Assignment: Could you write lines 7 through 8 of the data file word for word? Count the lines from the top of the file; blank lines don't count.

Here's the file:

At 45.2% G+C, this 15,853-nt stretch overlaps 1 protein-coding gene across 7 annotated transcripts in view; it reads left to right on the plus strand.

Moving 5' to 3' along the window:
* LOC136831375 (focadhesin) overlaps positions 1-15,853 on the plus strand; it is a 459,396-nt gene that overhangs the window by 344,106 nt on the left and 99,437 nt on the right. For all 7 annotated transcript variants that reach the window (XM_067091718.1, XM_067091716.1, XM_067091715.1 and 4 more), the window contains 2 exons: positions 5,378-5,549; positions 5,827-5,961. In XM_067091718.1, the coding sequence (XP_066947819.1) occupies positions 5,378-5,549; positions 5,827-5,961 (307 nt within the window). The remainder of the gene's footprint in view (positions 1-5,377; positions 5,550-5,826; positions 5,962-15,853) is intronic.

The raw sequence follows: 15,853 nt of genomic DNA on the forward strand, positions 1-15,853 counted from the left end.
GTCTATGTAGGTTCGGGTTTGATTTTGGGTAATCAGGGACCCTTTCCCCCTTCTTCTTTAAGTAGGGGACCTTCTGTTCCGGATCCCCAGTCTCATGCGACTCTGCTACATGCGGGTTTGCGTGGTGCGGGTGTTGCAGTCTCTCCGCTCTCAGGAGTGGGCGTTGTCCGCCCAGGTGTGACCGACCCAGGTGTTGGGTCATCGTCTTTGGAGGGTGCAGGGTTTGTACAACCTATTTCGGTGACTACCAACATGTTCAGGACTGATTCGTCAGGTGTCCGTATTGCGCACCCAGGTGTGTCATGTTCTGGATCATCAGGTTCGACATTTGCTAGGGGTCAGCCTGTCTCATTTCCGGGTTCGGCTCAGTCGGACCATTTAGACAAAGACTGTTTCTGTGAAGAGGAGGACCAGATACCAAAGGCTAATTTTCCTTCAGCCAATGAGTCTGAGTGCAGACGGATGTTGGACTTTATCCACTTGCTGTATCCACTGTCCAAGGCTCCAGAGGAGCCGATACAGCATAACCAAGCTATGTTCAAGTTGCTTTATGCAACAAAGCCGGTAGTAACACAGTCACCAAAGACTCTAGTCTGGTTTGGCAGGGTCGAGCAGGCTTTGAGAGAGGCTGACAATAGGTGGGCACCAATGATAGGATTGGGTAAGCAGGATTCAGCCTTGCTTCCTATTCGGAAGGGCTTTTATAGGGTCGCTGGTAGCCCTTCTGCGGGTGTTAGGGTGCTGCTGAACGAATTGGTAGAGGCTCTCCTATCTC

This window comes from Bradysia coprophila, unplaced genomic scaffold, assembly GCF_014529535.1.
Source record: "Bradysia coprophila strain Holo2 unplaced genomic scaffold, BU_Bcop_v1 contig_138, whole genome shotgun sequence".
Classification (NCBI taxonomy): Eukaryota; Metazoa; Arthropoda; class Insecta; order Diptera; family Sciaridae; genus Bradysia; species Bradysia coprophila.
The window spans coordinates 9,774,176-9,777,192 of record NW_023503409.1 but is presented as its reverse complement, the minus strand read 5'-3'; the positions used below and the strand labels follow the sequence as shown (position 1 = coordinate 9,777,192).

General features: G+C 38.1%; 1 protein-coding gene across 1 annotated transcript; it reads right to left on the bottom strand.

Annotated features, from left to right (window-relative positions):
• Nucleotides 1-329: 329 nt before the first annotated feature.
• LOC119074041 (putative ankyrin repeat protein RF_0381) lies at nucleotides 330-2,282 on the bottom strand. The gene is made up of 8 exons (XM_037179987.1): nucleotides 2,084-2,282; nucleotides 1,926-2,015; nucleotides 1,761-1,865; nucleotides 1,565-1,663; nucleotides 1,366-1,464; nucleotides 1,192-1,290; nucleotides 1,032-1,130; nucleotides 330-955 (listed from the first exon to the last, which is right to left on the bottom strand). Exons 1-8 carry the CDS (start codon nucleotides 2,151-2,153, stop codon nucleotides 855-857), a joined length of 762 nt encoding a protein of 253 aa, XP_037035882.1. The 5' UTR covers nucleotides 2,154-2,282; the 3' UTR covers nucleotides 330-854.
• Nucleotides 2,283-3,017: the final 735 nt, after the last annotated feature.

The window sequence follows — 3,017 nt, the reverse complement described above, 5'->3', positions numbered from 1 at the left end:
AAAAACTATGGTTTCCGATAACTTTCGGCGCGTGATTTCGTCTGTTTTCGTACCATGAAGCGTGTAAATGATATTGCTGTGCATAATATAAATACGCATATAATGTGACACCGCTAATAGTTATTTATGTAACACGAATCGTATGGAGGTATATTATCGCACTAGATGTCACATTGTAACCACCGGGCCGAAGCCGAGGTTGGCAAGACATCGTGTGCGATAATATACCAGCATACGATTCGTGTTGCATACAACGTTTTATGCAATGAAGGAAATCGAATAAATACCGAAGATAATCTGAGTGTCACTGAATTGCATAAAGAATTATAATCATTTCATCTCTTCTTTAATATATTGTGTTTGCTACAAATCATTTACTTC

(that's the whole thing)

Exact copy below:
Source record: "Bradysia coprophila strain Holo2 unplaced genomic scaffold, BU_Bcop_v1 contig_138, whole genome shotgun sequence".
Classification (NCBI taxonomy): Eukaryota; Metazoa; Arthropoda; class Insecta; order Diptera; family Sciaridae; genus Bradysia; species Bradysia coprophila.